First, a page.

How to Enhance Firebase Emulator Logs

Pretty up, remove noise, and enhance your Firebase emulator logs.

I’m a big fan for Firebase and extensively use the emulator for local development with our social media API. There are a lot of great features of the emulator, such as simulating cloud functions, Firestore, and even pub/sub. If you output JSON logs to the console using console.log, the output is tolerable, especially if you format with JSON.stringify({...}, null, "\t"). However, things get messy when you use Firebase’s recommended logger. The Logger is essentially the Google Cloud Logger, which allows you structure your logs and JSON so they can be easily viewed and searched in the Google Cloud Dashboard.

While the Firebase logger output looks great in the Google Cloud Dashboard, thing don’t look so nice in our terminal output:

Firebase Emulator Logs

Enhancing the Firebase Emulator Logs

What would we ideally want with the Firebase emulator logs?

  • Formatting of JSON objects when using the Logger.
  • Color output so we can highlight errors.
  • Remove extraneous data that we might not care about, such as “functions: You are running the Functions emulator in debug mode (port=9229). This means that functions will execute in sequence rather than in parallel.”

Since Firebase doesn’t “yet” provide these capabilities, let’s build our own enhancements.

We will save the output of the Firebase emulator to a file, monitor the file for changes, process the changes (format, etc), and output the processed data to the console.

  1. Clone the Firebase-Emulator-Logging GitHub repository. This is a Node.js app. Run the typical npm install in the cloned directory.
  2. Start the Firebase emulator as you normally do and output to a file. For example: firebase emulators:start > save.txt or npm run serve > save.txt.
  3. Back in the cloned directory, run the Node app with node index.js --file {file location}. For example: node index.js --file ./save.txt
  4. Enjoy the new logs!
Firebase Formatted Logs
Formatted Firebase Emulator Logs

Enhanced Logs Parameters

There are a few options when running the Node app. You’ve already seen the –file, but you can also set the output to quiet, meaning system output that begin with “function” or “hosting” are suppressed, and you can turn off pretty formatting.

–fileThe source file of the logsyes
–quietSuppress system logging such as “function”, “hosting”, “storage”, and “pubsub”no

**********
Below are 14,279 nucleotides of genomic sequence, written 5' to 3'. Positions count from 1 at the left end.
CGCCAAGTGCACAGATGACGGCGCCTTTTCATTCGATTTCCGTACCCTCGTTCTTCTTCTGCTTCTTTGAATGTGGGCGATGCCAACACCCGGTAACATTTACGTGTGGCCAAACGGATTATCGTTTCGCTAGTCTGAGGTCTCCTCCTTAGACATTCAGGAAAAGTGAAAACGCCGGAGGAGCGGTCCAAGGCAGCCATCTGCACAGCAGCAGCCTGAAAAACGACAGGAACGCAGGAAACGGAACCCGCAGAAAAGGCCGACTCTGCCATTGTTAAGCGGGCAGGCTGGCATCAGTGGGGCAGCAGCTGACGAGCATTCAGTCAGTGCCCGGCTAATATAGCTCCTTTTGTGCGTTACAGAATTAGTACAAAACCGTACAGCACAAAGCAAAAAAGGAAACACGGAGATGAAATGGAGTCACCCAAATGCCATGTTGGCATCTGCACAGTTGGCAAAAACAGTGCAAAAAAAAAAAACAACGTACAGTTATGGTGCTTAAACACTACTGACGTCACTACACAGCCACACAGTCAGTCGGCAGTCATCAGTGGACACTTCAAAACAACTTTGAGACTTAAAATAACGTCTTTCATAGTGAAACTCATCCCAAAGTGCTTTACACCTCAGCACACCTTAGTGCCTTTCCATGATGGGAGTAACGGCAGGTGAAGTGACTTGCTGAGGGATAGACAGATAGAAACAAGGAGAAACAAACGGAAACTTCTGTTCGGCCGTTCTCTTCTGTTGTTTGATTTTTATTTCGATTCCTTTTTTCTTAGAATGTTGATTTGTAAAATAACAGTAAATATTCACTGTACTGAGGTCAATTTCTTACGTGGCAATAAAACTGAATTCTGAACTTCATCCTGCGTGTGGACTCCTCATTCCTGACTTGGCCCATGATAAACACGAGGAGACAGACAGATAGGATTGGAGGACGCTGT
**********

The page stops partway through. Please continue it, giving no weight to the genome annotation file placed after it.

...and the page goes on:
–pretty-offTurn off pretty formatting of JSON objects. Default: trueno
Firebase Emulator Logging Parameters

Behind the Scenes

If you want to see all the code, head to GitHub, or here is the index.js file:

import readline from "readline";
import TailFile from "@logdna/tail-file";
import colorizer from "json-colorizer";

const QUIET_STRING = ["functions", "hosting", "storage", "pubsub"];

const quiet = process.argv.indexOf("--quiet");
const prettyOff = process.argv.indexOf("--pretty-off");
const fileIndex = process.argv.indexOf("--file");

if (fileIndex <= -1 || !process.argv[fileIndex + 1]) {
    "You seem to be missing the --file argument. Please provide a file to tail."

const options = {
  pretty: prettyOff <= -1 ? true : false,
  colors: { STRING_LITERAL: "white" },

async function startTail() {
  const tail = new TailFile(process.argv[fileIndex + 1]).on(
    (err) => {
      console.error("TailFile had an error!", err);

  try {
    await tail.start();
    const linesplitter = readline.createInterface({
      input: tail,

    linesplitter.on("line", (line) => {
      if (
        quiet &&
        QUIET_STRING.some((str) =>
          new RegExp(`(?<=^...)(.*)${str}`, "gm").test(line)

      let newLine = line;
      if (newLine.startsWith(">") && newLine.endsWith("}")) {
        const overrideOptions = { ...options };

        try {
          const json = JSON.parse(newLine.slice(3));
          switch (json?.severity) {
            case "INFO":
              overrideOptions.colors.STRING_KEY = "blue";
              overrideOptions.colors.BRACE = "blue";
            case "WARNING":
              overrideOptions.colors.STRING_KEY = "yellow";
              overrideOptions.colors.BRACE = "yellow";
            case "ERROR":
              overrideOptions.colors.STRING_KEY = "red";
              overrideOptions.colors.BRACE = "red";

          newLine = colorizer(newLine.slice(3), overrideOptions);
        } catch (err) {
          // ignore

  } catch (err) {
    console.error("Cannot start. Does the file exist?", err);

startTail().catch((err) => {
  process.nextTick(() => {
    throw err;

Two external NPM packages are used:
import TailFile from "@logdna/tail-file";
import colorizer from "json-colorizer";

The tail-file is an awesome package that allows “tailing” of a files – whenever something changes, an event occurs. The JSON colorizer is a package that allows you to specify which elements of the JSON gets some color.